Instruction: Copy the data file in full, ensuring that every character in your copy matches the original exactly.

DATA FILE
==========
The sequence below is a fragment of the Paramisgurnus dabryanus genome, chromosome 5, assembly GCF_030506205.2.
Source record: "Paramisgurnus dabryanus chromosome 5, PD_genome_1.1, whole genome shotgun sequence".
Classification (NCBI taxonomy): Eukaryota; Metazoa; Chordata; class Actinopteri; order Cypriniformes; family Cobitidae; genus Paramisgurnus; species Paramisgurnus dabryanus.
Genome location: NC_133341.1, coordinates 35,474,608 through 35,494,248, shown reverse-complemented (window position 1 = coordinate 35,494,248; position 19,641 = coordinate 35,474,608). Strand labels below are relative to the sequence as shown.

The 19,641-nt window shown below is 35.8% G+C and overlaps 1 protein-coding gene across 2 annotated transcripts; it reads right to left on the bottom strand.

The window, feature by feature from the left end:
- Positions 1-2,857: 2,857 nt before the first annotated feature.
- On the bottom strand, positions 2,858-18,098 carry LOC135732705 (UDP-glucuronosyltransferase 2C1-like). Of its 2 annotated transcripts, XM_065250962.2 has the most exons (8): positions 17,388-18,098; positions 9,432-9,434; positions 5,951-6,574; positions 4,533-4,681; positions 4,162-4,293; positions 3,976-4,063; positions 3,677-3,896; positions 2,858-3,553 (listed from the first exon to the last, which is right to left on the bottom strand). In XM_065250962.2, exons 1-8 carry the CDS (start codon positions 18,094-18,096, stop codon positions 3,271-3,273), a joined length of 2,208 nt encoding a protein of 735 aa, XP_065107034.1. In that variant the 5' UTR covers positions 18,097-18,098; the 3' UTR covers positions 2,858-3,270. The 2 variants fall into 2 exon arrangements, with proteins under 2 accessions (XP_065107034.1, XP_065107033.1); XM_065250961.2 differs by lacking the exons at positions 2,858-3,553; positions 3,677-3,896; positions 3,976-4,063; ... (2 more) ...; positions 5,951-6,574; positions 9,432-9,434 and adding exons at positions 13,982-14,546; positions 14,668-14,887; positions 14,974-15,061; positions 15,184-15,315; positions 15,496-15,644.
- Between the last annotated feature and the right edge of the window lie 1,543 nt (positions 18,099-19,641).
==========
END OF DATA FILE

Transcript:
The sequence below is a fragment of the Paramisgurnus dabryanus genome, chromosome 5, assembly GCF_030506205.2.
Source record: "Paramisgurnus dabryanus chromosome 5, PD_genome_1.1, whole genome shotgun sequence".
Classification (NCBI taxonomy): Eukaryota; Metazoa; Chordata; class Actinopteri; order Cypriniformes; family Cobitidae; genus Paramisgurnus; species Paramisgurnus dabryanus.
Genome location: NC_133341.1, coordinates 35,474,608 through 35,494,248, shown reverse-complemented (window position 1 = coordinate 35,494,248; position 19,641 = coordinate 35,474,608). Strand labels below are relative to the sequence as shown.

The 19,641-nt window shown below is 35.8% G+C and overlaps 1 protein-coding gene across 2 annotated transcripts; it reads right to left on the bottom strand.

The window, feature by feature from the left end:
- Positions 1-2,857: 2,857 nt before the first annotated feature.
- On the bottom strand, positions 2,858-18,098 carry LOC135732705 (UDP-glucuronosyltransferase 2C1-like). Of its 2 annotated transcripts, XM_065250962.2 has the most exons (8): positions 17,388-18,098; positions 9,432-9,434; positions 5,951-6,574; positions 4,533-4,681; positions 4,162-4,293; positions 3,976-4,063; positions 3,677-3,896; positions 2,858-3,553 (listed from the first exon to the last, which is right to left on the bottom strand). In XM_065250962.2, exons 1-8 carry the CDS (start codon positions 18,094-18,096, stop codon positions 3,271-3,273), a joined length of 2,208 nt encoding a protein of 735 aa, XP_065107034.1. In that variant the 5' UTR covers positions 18,097-18,098; the 3' UTR covers positions 2,858-3,270. The 2 variants fall into 2 exon arrangements, with proteins under 2 accessions (XP_065107034.1, XP_065107033.1); XM_065250961.2 differs by lacking the exons at positions 2,858-3,553; positions 3,677-3,896; positions 3,976-4,063; ... (2 more) ...; positions 5,951-6,574; positions 9,432-9,434 and adding exons at positions 13,982-14,546; positions 14,668-14,887; positions 14,974-15,061; positions 15,184-15,315; positions 15,496-15,644.
- Between the last annotated feature and the right edge of the window lie 1,543 nt (positions 18,099-19,641).